As for "the culture" -- yes, too many grad students and trainees are abused by their mentors. Sometimes, as the less powerful member of that dyad, you have no choice but to acquiesce.

          Just curious, how many people have gotten NIH fellowships from her lab?

      • Anon says:

        "One thing that there truly is no substitute for is a letter of recommendation from a primary research mentor...."

        I disagree. My partner had a falling out with his PhD mentor. But he had built solid relationships with his postdoc mentor, MS mentor, other members of his PhD committee, and other profs along the way. These people wrote letters for him when he went on the (academic) job market. (Apparently, no one said anything about the PhD mentor in the letters; they just wrote about him.) My partner had his pick of 2 really good offers.

        It's not easy *but also not impossible* to get by without a letter from one of your primary research mentors. The key is having others that can vouch for you. Believe it or not, people on the hiring committees understand that not everyone will get along with everyone else, and that sometimes, people are a$$holes.

        Often, trainees/students put up with so much abuse just because they think they need that letter. What kind of letter do you think an abusive mentor will write you, anyway? This myth has to end.

        Of course, every situation is different. But one should heavily weigh the pros and cons of doing things like writing your own letters instead of just assuming that everyone does it, so what can you do? I assure the most successful people are those that have genuine letters from people who care (like my partner did).

  • wally says:

    Thank you for writing about this! For me one of the hard parts is the evaluation piece. From my understanding, letters should include something where they evaluate you in relation to your peers (or to others your mentor has mentored at your same stage). What's also challenging is that I do not yet have a global view of things to have a sense as to how my work may impact the field (particularly since I am pretty new to the research area of my postdoc). I think I need to ask some faculty I know if they'd be willing to share letters they've written for postdocs/junior faculty. That might help as well, as my exposure to those kinds of letters is really really low.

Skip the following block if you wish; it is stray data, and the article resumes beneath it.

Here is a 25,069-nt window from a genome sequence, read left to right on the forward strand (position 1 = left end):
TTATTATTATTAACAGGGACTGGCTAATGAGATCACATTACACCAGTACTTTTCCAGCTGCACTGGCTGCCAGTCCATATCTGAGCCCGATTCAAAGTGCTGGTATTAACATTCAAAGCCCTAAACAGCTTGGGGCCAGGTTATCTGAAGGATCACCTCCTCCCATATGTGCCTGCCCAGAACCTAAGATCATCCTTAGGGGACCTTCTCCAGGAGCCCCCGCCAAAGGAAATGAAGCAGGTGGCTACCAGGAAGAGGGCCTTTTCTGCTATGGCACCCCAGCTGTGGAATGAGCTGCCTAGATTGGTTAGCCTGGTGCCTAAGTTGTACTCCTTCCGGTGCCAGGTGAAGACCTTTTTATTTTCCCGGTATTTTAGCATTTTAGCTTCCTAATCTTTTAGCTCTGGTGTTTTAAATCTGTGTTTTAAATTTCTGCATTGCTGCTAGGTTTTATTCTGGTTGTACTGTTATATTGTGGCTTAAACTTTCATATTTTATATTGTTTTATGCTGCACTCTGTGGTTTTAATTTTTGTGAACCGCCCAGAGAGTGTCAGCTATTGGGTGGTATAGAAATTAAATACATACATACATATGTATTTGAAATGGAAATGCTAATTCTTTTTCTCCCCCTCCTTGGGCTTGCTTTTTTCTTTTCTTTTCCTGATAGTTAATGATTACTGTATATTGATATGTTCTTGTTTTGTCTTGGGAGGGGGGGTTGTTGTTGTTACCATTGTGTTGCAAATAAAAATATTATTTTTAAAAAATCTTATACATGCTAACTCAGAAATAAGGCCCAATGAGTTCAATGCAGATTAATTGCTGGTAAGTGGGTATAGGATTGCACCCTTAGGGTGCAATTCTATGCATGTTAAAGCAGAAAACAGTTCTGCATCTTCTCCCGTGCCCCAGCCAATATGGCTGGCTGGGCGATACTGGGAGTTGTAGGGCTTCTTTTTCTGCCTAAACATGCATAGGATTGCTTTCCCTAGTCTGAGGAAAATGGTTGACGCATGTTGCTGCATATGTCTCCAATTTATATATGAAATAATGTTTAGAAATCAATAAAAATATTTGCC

• sweetscience says:

      Good points! Many submission systems for graduate school in particular ask the recommender to evaluate the trainee relative to others. This is often a separate part of the process, i.e. a poll in addition to the letter submission. In this case it is up to the recommender alone. If you need or want to include this in the letter, definitely work on that with the recommender - and they may want to fill that in for the final version, keeping it confidential from you. Hopefully you will work with them throughout the writing process and have open communication about these things!

  • This blog will be quite helpful for many interns for sure and I appreciate the direct approach of the blogger - "sweetscience" to address this head-on. However, there is a catch in the title in itself. Recommendation letter reviewers at Universities have been reviewing student recommendations for years. They develop an uncanny habit to spot the needle from a haystack. The fact that you are writing it yourself makes the task a lot more difficult. At a young age, it is quite difficult to be able to express the same thoughts in different writing formats. One workaround can be to write one for your friend, while your friend writes one for you. The other aspect I think I would strongly avoid is to go overboard with it, just because we ourselves are writing it. Sticking to the facts and achievements will help in creating a less personal but more reliable letter of recommendation.

  • JL says:

    "But there are many people (yes, a$$holes) who more or less force their trainees into this position of contributing to their own letter. "

    How dare the mentors expect the person who needs the letter to do anything about it beyond asking for it!

    I write many letters of recommendation. My experience is that it is difficult. The better trainees work hard at it and learn from the process. This is part of the mentoring... it is not enough to extend your hand and demand someone to give you something.

    Your idea that we just submit the letter you write is mostly wrong. Maybe some people do it. I agree that it is wrong. But complaining that someone expects you to do part of the work is not excessive. By the way, I do a lot of mentoring and I am not paid a cent for it. You may not know enough about it to complain.